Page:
For months in early 1980, scientists, journalists, and ordinary people listened anxiously to rumblings in the long quiescent volcano Mount St. Helens. Still, when a massive explosion took the top off the mountain, no one was prepared. Fifty-seven people died, including newlywed logger John Killian (for years afterward, his father searched for him in the ash), scientist Dave Johnston, and celebrated local curmudgeon Harry Truman. The lives of many others were forever changed.
Steve Olson interweaves history, science, and vivid personal stories of the volcano's victims and survivors to portray the disaster as a multifaceted turning point. Powerful economic, political, and historical forces influenced who died when the volcano erupted, and their deaths marked the end of an era in the Pacific Northwest. The eruption of Mount St. Helens transformed volcanic science, the study of environmental resilience, and our perceptions of how to survive on an increasingly dangerous planet.
©2016 Steve Olson. Recorded by arrangement with W.W. Norton & Company, Inc. (P)2016 HighBridge, a division of Recorded Books
"Both [narrator Jonathan] Yen and the author truly shine in bringing to life the remarkable stories of those who witnessed the eruption at close range, some of whom survived to tell the tale." (AudioFile)
This story has always intrigued me, and this book captures so many sides too it you feel as if you really understand the people, places, and the time of this event.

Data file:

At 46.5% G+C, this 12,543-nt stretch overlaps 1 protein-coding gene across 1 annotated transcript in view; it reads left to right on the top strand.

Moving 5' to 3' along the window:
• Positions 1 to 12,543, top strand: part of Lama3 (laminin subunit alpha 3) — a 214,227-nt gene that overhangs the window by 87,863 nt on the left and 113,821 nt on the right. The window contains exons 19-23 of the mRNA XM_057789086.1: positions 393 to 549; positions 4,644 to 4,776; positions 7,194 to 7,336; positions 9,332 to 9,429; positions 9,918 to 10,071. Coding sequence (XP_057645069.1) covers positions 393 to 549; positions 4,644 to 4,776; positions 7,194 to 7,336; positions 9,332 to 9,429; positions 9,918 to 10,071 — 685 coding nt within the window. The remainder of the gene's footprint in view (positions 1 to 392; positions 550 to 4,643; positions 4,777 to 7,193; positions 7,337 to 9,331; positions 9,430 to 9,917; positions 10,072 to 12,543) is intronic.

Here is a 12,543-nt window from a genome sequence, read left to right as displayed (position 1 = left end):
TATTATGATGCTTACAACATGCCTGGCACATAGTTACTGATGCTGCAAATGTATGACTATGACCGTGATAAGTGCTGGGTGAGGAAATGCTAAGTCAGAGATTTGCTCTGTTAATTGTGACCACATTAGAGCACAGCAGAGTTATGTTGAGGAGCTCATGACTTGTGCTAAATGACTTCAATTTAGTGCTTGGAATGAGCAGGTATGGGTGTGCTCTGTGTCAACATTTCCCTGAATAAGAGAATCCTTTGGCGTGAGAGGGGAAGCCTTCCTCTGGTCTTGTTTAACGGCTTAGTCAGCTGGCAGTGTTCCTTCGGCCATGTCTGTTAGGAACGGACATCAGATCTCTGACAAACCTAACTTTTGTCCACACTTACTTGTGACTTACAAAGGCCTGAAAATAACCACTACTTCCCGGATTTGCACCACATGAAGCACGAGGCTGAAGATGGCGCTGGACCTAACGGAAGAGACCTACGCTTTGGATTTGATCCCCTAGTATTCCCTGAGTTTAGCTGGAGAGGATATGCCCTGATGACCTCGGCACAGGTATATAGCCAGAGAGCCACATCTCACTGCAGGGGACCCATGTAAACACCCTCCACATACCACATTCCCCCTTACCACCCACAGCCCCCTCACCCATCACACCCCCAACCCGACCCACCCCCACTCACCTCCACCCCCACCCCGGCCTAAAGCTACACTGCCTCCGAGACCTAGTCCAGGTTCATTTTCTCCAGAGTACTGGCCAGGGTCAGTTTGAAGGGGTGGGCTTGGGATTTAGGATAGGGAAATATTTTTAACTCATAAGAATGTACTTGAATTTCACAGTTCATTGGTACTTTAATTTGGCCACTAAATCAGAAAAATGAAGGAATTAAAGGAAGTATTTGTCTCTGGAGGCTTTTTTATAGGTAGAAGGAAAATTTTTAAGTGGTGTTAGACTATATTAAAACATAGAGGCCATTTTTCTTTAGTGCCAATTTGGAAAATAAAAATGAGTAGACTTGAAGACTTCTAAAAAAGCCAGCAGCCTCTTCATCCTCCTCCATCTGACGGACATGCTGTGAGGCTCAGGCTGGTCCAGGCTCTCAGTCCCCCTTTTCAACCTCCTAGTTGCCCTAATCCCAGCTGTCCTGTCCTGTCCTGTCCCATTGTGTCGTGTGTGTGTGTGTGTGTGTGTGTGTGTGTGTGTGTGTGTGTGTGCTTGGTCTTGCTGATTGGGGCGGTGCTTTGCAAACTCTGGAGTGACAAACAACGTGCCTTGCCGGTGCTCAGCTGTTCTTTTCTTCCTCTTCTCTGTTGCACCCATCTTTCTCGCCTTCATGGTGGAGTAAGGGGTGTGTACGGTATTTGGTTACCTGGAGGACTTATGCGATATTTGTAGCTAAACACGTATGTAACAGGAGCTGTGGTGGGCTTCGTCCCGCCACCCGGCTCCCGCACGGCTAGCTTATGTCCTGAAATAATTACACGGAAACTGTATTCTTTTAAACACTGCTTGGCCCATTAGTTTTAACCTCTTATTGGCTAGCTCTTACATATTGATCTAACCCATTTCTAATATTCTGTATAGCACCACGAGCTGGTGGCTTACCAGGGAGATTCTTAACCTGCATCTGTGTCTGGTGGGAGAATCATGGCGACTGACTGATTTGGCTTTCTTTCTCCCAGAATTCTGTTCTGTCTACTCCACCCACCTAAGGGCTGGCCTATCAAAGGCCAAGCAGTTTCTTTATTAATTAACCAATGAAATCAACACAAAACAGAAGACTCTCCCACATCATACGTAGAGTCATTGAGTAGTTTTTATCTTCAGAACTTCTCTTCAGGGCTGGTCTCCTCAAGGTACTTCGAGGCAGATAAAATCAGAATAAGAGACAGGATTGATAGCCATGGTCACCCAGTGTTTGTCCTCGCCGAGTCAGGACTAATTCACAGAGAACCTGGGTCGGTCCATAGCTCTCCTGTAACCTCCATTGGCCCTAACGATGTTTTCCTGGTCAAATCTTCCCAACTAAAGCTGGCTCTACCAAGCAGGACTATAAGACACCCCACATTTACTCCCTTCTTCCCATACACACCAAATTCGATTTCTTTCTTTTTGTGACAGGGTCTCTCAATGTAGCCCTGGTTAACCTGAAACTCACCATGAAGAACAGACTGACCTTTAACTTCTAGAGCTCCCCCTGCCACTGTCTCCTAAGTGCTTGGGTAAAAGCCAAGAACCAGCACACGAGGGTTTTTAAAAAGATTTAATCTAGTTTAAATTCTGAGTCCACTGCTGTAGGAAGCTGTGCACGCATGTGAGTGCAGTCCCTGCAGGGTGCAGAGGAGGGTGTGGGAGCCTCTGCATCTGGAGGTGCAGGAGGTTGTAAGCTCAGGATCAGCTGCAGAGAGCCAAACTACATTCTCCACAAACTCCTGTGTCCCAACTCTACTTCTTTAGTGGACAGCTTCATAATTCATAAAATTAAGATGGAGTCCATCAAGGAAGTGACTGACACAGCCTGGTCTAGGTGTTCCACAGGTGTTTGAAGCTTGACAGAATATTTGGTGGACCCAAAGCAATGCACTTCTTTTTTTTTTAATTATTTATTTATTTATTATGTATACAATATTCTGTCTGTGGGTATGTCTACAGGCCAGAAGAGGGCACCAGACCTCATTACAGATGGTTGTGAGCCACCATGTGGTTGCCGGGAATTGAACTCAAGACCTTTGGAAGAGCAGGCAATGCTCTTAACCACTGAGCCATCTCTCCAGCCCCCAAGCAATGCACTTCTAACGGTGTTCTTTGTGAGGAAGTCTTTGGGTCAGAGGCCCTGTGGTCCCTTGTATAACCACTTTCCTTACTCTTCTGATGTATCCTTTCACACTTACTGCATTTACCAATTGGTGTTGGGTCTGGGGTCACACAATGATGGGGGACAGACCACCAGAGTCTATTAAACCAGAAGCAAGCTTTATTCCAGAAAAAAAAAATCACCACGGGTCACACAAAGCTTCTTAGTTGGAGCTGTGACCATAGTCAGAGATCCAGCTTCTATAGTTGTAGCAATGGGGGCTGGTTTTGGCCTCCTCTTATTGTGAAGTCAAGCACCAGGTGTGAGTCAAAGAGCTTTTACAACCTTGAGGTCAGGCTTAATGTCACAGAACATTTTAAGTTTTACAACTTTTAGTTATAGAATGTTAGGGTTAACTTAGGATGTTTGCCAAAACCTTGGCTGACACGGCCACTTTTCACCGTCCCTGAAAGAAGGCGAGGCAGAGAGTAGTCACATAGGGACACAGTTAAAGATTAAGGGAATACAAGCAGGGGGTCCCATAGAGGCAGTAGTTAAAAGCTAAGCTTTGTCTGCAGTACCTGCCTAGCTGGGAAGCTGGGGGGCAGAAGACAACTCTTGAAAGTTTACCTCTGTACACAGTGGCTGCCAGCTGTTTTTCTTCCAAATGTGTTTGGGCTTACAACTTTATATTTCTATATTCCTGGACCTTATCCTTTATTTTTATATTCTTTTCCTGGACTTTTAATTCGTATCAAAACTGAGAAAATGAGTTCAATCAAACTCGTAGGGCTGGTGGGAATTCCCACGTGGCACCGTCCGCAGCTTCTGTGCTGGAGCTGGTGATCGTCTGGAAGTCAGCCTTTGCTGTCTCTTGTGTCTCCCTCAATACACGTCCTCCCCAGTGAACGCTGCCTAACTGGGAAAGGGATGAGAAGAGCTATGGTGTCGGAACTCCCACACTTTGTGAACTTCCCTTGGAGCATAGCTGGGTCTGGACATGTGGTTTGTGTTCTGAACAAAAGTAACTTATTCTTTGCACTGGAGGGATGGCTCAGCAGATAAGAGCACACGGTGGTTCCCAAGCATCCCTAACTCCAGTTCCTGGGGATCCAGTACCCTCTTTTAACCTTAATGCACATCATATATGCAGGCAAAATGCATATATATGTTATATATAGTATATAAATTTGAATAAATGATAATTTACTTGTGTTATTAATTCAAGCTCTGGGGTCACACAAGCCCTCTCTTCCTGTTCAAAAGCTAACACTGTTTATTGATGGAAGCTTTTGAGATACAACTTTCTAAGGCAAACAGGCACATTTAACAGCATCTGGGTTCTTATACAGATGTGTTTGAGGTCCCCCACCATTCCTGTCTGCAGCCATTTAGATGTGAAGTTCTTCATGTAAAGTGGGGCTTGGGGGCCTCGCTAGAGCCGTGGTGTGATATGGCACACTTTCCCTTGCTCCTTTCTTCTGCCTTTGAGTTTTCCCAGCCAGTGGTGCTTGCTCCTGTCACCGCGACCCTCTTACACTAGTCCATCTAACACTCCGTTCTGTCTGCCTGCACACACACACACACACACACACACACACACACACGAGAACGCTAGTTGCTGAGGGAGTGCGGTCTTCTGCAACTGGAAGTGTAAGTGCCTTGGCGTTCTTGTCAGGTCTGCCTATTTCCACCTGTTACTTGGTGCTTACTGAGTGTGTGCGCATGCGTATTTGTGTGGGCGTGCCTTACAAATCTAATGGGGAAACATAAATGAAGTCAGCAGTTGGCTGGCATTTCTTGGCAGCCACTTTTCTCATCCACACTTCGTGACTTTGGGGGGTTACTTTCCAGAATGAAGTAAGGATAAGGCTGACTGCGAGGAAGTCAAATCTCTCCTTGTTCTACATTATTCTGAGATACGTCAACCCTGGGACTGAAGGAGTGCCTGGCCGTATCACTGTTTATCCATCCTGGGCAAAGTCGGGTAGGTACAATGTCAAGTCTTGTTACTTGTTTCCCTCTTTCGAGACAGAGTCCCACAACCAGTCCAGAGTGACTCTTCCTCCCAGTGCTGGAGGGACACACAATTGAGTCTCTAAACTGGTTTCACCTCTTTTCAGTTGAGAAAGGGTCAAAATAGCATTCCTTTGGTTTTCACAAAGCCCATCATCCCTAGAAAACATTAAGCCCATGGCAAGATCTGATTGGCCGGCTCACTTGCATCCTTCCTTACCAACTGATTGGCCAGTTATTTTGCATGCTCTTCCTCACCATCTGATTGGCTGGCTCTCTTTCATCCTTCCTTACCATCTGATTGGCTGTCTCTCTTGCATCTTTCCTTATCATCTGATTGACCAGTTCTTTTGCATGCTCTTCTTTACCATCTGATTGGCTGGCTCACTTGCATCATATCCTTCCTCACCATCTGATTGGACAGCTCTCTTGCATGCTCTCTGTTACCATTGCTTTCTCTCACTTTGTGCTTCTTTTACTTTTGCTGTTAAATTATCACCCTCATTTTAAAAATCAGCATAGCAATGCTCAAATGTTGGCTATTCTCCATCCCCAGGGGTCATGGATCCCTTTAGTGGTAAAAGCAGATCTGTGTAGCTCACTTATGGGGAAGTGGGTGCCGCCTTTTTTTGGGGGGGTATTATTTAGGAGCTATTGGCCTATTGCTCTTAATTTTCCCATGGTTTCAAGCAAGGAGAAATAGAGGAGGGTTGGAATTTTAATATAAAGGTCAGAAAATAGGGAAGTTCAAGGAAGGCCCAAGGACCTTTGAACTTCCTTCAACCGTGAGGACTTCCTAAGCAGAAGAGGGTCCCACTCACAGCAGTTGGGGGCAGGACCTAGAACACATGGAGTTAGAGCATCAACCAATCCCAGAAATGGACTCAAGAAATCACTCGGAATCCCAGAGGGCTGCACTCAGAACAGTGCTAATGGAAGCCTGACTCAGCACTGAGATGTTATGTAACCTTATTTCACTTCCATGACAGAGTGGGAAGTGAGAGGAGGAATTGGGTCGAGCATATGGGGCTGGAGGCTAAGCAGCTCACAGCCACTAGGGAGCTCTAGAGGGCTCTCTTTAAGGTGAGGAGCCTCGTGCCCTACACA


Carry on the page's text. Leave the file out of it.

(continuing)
Love to read book, consider it a hobby but I don't always have time to read so listening is the next best thing.
The story of Eruption kept my interest even though the beginning chapter were off the story plot seemingly. The background chapters proved to be most interesting. The technical stuff was well explained, and the-deaths and recoveries were handled with respect. The end drew a well thought out conclusion, with a lot for the reader to think about in our own life.
Book about the social and cultural context behind the events of the St Helens eruption. Interesting in its own way, but didn't satisfy my curiosity about what we knew/now know about the history and future of the cascade volcanoes.
I'm a 50 something Grandma, who loves the works of Leon Uris, Dan Brown, Tom Clancy, Jane Austin, to name a few.I listen to everything I can
I liked it, because I love history, had to much technical detail got lost in it!!!
Sometimes hard to listen to. The reader did not make me look forward to the next chapter, as so many other readers can.
There was no sense of the excitement that must have prevailed in the lead up to the eruption...seemed like just another weekend day. Let's go hiking.
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